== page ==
Stardust Victims Families Quest For Answers And Justice Goes On



The families of 48 young people killed in the Stardust fire have been told there won’t be another inquiry into the tragedy, the single worst fire in the history of the state.

Forty-eight people died in the 1981 St. Valentine’s Day blaze at the nightclub in Artane, Dublin, and hundreds more were injured in the tragedy.

The cause of the fire was originally said to have been arson – a theory that was subsequently ruled out following a fresh inquiry in 2009 after years of campaigning by victims’ relatives.

A new review of evidence was headed up by retired judge Patrick McCartan who found the cause of the fire cannot be explained and may never be known.

Justice Minister Charlie Flanagan said: “I want to acknowledge the terrible pain and loss of the relatives of the victims and the fact that the report does not come to the conclusion that they would have wished for.”

Finian McGrath, Independent TD and Minister of State for Disability Issues, said the relatives were foremost in his mind. “This will come as a major disappointment to the Stardust Relatives and Victims Committee, which has been working tirelessly for years to determine the cause of the fire,” he said.

“I feel for all the families today as I know that they will be disappointed with the outcome of this assessment. They have suffered a huge loss and their efforts over 36 years are a testament to their loved ones.”

The fire broke out in the early hours of February 14 1981 with more than 800 young people inside. Most of the dead were from Artane, Kilmore and Coolock. Investigations have discovered some escape routes were hindered by emergency exits that were locked by chains.

Judge McCartan’s review found that a dossier on new evidence about the Stardust disaster, which was submitted in July, was “rambling, argumentative, disorganised and at times incoherent”.

It said a 999 call from eyewitness Brenda Kelly, who reported a fire in the roof of the building, could be considered new evidence but it offers no explanation on how the fire started.

The review also found there was no confusion or misunderstanding about the layout of the Stardust based on maps used in previous inquiries. It said: “This assessment would like to acknowledge the grief and trauma experienced by all those affected by the Stardust tragedy, especially the families and friends of those who died in the fire.

“This grief must be compounded by the failure of anyone to explain the cause of the fire. Due to the passing of time it is much harder today to find such an explanation and this assessment must conclude that the cause of the fire may never be known.”

In the dossier the Stardust Victims’ Committee claimed Ms Kelly’s emergency call was not in the original Keane report into the fire.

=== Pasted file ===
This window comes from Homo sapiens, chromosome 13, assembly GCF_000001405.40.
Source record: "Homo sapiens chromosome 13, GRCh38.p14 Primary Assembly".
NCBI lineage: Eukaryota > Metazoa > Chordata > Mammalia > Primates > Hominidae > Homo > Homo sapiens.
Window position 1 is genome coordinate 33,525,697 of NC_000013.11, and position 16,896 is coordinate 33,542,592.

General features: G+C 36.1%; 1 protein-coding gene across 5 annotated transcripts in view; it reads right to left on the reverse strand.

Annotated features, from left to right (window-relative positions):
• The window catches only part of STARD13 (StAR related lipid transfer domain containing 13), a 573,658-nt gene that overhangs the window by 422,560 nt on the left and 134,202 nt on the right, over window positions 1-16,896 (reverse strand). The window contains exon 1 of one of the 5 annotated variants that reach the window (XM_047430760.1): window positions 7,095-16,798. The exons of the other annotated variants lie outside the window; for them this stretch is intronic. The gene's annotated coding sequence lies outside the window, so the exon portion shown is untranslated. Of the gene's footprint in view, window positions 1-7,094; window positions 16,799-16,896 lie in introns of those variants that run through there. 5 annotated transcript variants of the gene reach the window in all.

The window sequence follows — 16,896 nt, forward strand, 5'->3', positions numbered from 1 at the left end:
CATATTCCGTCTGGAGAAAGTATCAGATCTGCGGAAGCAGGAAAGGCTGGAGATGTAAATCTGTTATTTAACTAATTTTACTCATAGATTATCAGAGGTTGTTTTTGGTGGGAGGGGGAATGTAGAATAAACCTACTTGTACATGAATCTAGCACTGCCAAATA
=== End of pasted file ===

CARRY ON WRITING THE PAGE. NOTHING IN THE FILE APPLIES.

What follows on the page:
It alleged a second store room in the Stardust venue had been full of combustible material and was open to the roof but had not been illustrated in maps used in the two previous inquiries.

It said the fire was caused by an electrical fault in an area known as the Lamp Room.

The dossier disputed evidence and details given in previous inquiries. Judge McCartan found: “Giving support to any other hypothetical explanation of the cause of the fire would simply recreate this problem.

“In the absence of actual proof of the cause of the fire, there is nothing to be gained by commenting on the different possible hypothetical explanations in this Assessment.”

Judge McCartan described much of the detail in the dossier for the Stardust Victims’ Committee as “theory”.

“Unless the Committee can produce new evidence that was not before either the Keane Tribunal or the Coffey Review, or evidence that was not properly considered by either process, there can be no grounds for holding another inquiry,” he said.

Antoinette Keegan, who lost her sisters Martina and Mary in the inferno, said the review did not address their concerns and “gave us nothing”.

“We are totally and utterly rejecting his report,” she said.

“It’s just the same old, same old again – political interference. A Commission of Investigation would have cleared up the whole lot. Everything would have been looked at.

“It’s politically interfered with from 1981 to 2017, right to this minute.

It should’ve been the case where everybody had their day in court. But because arson was put on the public record… but the fact was that it was a roof fire.”

Ms Keegan said: “There should never have been a tribunal of inquiry into a fire that killed 48. It should have been our day in court.”

Ms Keegan claimed the theory of arson in the aftermath of the disaster ultimately had the result of preventing families from seeking redress in the courts.

“It’s still the same to this day. They don’t want to do anything,” she said.

“They know the truth is there and they don’t want to acknowledge it.”

Ms Keegan added: “Lets just put it this way, if it had’ve been politicians’ children it would’ve been a different response. Regardless of the area it’s the people, the working class people, but if it had’ve been higher class, the politicians wouldn’t have done a Tribunal of Inquiry they would’ve went every step of the way to get justice for their loved ones.”

The Stardust Victims Committee said all they have wanted from day one is to get the truth of what happened on public record.

Press Association